Vampire Ein Stein

Just a couple of months after announcing the remarkable discovery of a single shape that forces a non-periodic tiling of the plane, Smith, Myers, Kaplan, and Goodman-Strauss have announced an improved aperiodic monotile or ein stein. (Ein stein is “one stone” in German.) The hat and turtle shapes tile the plane only non-periodically but with their mirror reflections, which would be practically troublesome for one-sided tiles. Smith and colleagues realized that an intermediate equilateral shape tiles the plane periodically if reflections are allowed but tiles the plane non-periodically if reflections are forbidden. Furthermore, perturbations can block the periodic tiling to generate specter shapes that tile the plane only non-periodically whether reflections are allowed or forbidden.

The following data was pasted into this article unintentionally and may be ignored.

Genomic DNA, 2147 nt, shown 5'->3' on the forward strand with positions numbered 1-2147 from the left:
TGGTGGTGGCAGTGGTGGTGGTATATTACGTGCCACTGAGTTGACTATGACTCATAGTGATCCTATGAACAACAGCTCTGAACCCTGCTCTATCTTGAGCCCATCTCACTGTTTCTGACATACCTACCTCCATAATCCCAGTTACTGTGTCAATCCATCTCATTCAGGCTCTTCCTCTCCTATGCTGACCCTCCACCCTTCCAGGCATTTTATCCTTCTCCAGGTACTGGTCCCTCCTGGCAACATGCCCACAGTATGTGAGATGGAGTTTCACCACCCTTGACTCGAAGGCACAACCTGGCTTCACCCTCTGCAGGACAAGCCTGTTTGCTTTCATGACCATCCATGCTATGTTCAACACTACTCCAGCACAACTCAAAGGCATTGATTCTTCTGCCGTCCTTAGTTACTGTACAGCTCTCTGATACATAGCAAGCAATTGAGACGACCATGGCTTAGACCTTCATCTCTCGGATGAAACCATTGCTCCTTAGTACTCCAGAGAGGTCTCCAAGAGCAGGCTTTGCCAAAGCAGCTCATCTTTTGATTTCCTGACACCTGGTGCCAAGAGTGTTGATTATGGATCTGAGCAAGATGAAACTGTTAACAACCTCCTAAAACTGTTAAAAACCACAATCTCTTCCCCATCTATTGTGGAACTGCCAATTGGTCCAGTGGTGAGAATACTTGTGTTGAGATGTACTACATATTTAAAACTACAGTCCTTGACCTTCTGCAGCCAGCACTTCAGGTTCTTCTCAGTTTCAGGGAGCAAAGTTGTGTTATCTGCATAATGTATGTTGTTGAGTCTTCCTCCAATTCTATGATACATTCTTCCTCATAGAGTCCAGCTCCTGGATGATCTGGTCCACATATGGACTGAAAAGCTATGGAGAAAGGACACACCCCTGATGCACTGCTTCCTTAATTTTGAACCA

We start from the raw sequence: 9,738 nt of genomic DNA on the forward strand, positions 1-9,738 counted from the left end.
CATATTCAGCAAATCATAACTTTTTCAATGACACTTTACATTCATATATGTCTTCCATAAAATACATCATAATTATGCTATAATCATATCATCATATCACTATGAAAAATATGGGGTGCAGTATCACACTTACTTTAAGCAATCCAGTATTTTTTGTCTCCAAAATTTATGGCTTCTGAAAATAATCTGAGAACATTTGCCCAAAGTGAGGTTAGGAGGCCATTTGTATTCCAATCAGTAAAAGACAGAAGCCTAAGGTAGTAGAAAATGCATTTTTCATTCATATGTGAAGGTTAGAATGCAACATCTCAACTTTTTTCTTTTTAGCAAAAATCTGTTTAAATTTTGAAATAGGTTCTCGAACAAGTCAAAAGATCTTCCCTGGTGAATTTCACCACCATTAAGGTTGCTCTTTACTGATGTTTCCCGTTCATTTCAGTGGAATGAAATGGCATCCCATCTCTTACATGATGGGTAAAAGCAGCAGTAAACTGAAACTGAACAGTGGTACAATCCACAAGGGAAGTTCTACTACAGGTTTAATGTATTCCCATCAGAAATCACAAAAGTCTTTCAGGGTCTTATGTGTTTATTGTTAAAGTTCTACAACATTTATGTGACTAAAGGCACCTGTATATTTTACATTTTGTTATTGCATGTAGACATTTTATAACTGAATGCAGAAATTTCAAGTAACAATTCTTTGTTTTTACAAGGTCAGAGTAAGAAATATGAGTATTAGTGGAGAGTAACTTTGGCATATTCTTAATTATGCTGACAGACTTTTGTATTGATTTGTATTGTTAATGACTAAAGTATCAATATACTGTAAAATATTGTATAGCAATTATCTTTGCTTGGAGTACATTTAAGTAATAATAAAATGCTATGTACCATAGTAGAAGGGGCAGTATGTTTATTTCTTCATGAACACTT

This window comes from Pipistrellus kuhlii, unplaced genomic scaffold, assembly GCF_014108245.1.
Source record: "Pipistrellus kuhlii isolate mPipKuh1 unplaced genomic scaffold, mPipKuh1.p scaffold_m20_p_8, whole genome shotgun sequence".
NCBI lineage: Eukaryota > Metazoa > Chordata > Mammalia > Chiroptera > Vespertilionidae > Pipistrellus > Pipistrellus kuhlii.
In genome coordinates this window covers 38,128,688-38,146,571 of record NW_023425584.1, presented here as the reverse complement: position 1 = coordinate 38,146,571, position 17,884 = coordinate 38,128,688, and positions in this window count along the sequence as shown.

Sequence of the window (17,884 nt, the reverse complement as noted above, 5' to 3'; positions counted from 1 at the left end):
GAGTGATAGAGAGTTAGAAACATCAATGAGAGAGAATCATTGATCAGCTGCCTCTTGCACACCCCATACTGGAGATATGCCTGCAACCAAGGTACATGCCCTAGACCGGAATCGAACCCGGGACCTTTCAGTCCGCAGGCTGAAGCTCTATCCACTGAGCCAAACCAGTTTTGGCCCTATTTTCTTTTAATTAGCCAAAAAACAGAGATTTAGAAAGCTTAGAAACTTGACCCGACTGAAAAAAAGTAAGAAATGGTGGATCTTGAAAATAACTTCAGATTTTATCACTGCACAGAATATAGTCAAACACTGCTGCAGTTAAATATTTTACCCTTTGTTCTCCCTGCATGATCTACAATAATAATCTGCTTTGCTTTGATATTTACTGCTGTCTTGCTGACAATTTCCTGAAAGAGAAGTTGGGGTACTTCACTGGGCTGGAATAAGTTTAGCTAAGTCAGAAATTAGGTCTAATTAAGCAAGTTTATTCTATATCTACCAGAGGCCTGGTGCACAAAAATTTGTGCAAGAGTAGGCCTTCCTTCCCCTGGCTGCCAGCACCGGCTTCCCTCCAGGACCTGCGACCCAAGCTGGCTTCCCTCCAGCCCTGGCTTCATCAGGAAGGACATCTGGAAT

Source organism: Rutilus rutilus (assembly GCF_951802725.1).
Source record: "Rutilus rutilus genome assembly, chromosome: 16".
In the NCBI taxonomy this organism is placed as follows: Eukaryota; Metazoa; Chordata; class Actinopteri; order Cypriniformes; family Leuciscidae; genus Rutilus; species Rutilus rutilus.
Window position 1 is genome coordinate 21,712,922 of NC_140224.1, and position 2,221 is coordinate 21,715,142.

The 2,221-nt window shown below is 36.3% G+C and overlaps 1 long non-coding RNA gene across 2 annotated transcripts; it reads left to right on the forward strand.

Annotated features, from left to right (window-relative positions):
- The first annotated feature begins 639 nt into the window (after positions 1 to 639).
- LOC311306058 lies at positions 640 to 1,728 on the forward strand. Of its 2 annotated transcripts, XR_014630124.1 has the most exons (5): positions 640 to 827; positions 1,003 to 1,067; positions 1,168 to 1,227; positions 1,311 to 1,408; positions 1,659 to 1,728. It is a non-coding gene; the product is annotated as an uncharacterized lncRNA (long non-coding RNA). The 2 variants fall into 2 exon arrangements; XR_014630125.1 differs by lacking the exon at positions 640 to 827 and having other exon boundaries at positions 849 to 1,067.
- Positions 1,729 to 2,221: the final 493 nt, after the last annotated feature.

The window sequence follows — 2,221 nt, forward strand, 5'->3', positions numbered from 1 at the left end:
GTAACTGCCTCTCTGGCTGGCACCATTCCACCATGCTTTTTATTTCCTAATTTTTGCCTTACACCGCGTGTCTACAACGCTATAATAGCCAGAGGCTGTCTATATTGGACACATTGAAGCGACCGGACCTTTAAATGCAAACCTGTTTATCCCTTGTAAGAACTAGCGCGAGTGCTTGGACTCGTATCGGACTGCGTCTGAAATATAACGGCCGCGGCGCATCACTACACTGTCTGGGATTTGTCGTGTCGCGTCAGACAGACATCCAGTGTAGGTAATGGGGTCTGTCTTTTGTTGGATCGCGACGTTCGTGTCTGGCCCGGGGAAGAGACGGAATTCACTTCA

Because specters don’t need their reflections, and vampires are said to not reflect in mirrors, the authors playfully suggest calling them vampire ein steins. You could tile your bathroom with a single specter shape, even though bathroom tile is glazed on only one side!

Below are three different colorings of a tiling by a stegosaurus shape, a particularly simple equilateral specter with only \pm 60^\circ and \pm 90^\circ turns (and a single 0^\circ turn), which I created in Mathematica and Illustrator. The darker tile pairs in the first coloring are called mystics.

About John F. Lindner

John F. Lindner was born in Sleepy Hollow, New York, and educated at the University of Vermont and Caltech. He is an emeritus professor of physics and astronomy at The College of Wooster and a visiting professor at North Carolina State University. He has enjoyed multiple yearlong sabbaticals at Georgia Tech, University of Portland, University of Hawai'i, and NCSU. His research interests include nonlinear dynamics, celestial mechanics, and neural networks.
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